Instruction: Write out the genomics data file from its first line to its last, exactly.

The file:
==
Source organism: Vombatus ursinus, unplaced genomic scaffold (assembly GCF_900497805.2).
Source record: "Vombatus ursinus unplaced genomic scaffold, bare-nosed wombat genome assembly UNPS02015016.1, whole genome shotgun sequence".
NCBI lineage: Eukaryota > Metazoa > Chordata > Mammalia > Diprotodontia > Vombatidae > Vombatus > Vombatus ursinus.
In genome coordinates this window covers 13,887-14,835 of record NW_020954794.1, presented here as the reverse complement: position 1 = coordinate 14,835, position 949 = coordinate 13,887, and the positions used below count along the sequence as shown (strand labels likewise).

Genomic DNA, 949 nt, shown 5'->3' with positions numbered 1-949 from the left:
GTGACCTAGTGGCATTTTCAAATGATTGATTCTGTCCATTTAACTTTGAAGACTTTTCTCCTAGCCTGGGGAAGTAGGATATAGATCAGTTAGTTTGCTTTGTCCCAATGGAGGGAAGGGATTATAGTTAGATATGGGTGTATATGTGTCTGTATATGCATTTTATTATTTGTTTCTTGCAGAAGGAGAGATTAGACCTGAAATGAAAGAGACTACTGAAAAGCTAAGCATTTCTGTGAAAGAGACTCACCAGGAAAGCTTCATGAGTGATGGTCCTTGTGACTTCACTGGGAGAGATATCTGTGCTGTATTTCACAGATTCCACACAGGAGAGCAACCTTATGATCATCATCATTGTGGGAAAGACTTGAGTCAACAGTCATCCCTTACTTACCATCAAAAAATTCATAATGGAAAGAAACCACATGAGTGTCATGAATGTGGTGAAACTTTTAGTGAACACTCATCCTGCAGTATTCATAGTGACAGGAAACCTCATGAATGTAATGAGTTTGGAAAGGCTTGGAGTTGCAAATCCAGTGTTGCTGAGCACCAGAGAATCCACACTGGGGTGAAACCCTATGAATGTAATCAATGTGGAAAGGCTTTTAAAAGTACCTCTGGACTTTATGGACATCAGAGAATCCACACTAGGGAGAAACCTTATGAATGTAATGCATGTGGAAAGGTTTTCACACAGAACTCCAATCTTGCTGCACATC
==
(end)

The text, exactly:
Source organism: Vombatus ursinus, unplaced genomic scaffold (assembly GCF_900497805.2).
Source record: "Vombatus ursinus unplaced genomic scaffold, bare-nosed wombat genome assembly UNPS02015016.1, whole genome shotgun sequence".
NCBI lineage: Eukaryota > Metazoa > Chordata > Mammalia > Diprotodontia > Vombatidae > Vombatus > Vombatus ursinus.
In genome coordinates this window covers 13,887-14,835 of record NW_020954794.1, presented here as the reverse complement: position 1 = coordinate 14,835, position 949 = coordinate 13,887, and the positions used below count along the sequence as shown (strand labels likewise).

Genomic DNA, 949 nt, shown 5'->3' with positions numbered 1-949 from the left:
GTGACCTAGTGGCATTTTCAAATGATTGATTCTGTCCATTTAACTTTGAAGACTTTTCTCCTAGCCTGGGGAAGTAGGATATAGATCAGTTAGTTTGCTTTGTCCCAATGGAGGGAAGGGATTATAGTTAGATATGGGTGTATATGTGTCTGTATATGCATTTTATTATTTGTTTCTTGCAGAAGGAGAGATTAGACCTGAAATGAAAGAGACTACTGAAAAGCTAAGCATTTCTGTGAAAGAGACTCACCAGGAAAGCTTCATGAGTGATGGTCCTTGTGACTTCACTGGGAGAGATATCTGTGCTGTATTTCACAGATTCCACACAGGAGAGCAACCTTATGATCATCATCATTGTGGGAAAGACTTGAGTCAACAGTCATCCCTTACTTACCATCAAAAAATTCATAATGGAAAGAAACCACATGAGTGTCATGAATGTGGTGAAACTTTTAGTGAACACTCATCCTGCAGTATTCATAGTGACAGGAAACCTCATGAATGTAATGAGTTTGGAAAGGCTTGGAGTTGCAAATCCAGTGTTGCTGAGCACCAGAGAATCCACACTGGGGTGAAACCCTATGAATGTAATCAATGTGGAAAGGCTTTTAAAAGTACCTCTGGACTTTATGGACATCAGAGAATCCACACTAGGGAGAAACCTTATGAATGTAATGCATGTGGAAAGGTTTTCACACAGAACTCCAATCTTGCTGCACATC